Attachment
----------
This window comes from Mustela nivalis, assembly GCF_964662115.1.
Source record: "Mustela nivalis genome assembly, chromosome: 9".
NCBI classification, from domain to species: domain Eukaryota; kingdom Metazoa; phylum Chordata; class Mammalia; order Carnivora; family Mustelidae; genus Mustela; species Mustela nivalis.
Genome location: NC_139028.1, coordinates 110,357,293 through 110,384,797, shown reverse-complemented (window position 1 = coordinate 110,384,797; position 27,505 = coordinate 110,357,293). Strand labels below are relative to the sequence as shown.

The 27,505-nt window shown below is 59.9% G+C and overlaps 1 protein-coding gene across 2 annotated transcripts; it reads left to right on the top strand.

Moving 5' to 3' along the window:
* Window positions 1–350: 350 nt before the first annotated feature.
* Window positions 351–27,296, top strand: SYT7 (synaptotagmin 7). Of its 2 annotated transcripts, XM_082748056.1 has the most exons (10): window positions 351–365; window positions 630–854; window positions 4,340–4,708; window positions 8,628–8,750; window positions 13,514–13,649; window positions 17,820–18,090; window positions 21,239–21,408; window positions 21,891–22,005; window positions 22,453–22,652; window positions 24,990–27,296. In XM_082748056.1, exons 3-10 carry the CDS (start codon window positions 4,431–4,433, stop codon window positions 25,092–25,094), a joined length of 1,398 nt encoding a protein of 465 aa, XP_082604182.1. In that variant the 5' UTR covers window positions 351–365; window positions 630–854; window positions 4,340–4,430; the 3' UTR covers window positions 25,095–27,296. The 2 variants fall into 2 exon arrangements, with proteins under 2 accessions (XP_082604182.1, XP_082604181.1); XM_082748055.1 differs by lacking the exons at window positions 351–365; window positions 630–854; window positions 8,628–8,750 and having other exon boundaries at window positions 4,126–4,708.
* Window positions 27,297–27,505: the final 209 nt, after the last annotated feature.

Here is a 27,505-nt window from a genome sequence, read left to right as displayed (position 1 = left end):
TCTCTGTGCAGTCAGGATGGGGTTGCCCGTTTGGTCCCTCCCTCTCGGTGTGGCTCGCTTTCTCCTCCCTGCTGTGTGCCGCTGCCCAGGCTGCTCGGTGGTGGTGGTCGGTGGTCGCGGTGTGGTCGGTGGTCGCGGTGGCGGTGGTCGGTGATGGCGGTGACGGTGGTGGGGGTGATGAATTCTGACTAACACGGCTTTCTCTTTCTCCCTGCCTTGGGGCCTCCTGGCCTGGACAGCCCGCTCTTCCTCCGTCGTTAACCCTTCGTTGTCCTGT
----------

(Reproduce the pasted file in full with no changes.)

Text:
This window comes from Mustela nivalis, assembly GCF_964662115.1.
Source record: "Mustela nivalis genome assembly, chromosome: 9".
NCBI classification, from domain to species: domain Eukaryota; kingdom Metazoa; phylum Chordata; class Mammalia; order Carnivora; family Mustelidae; genus Mustela; species Mustela nivalis.
Genome location: NC_139028.1, coordinates 110,357,293 through 110,384,797, shown reverse-complemented (window position 1 = coordinate 110,384,797; position 27,505 = coordinate 110,357,293). Strand labels below are relative to the sequence as shown.

The 27,505-nt window shown below is 59.9% G+C and overlaps 1 protein-coding gene across 2 annotated transcripts; it reads left to right on the top strand.

Moving 5' to 3' along the window:
* Window positions 1–350: 350 nt before the first annotated feature.
* Window positions 351–27,296, top strand: SYT7 (synaptotagmin 7). Of its 2 annotated transcripts, XM_082748056.1 has the most exons (10): window positions 351–365; window positions 630–854; window positions 4,340–4,708; window positions 8,628–8,750; window positions 13,514–13,649; window positions 17,820–18,090; window positions 21,239–21,408; window positions 21,891–22,005; window positions 22,453–22,652; window positions 24,990–27,296. In XM_082748056.1, exons 3-10 carry the CDS (start codon window positions 4,431–4,433, stop codon window positions 25,092–25,094), a joined length of 1,398 nt encoding a protein of 465 aa, XP_082604182.1. In that variant the 5' UTR covers window positions 351–365; window positions 630–854; window positions 4,340–4,430; the 3' UTR covers window positions 25,095–27,296. The 2 variants fall into 2 exon arrangements, with proteins under 2 accessions (XP_082604182.1, XP_082604181.1); XM_082748055.1 differs by lacking the exons at window positions 351–365; window positions 630–854; window positions 8,628–8,750 and having other exon boundaries at window positions 4,126–4,708.
* Window positions 27,297–27,505: the final 209 nt, after the last annotated feature.

Here is a 27,505-nt window from a genome sequence, read left to right as displayed (position 1 = left end):
TCTCTGTGCAGTCAGGATGGGGTTGCCCGTTTGGTCCCTCCCTCTCGGTGTGGCTCGCTTTCTCCTCCCTGCTGTGTGCCGCTGCCCAGGCTGCTCGGTGGTGGTGGTCGGTGGTCGCGGTGTGGTCGGTGGTCGCGGTGGCGGTGGTCGGTGATGGCGGTGACGGTGGTGGGGGTGATGAATTCTGACTAACACGGCTTTCTCTTTCTCCCTGCCTTGGGGCCTCCTGGCCTGGACAGCCCGCTCTTCCTCCGTCGTTAACCCTTCGTTGTCCTGT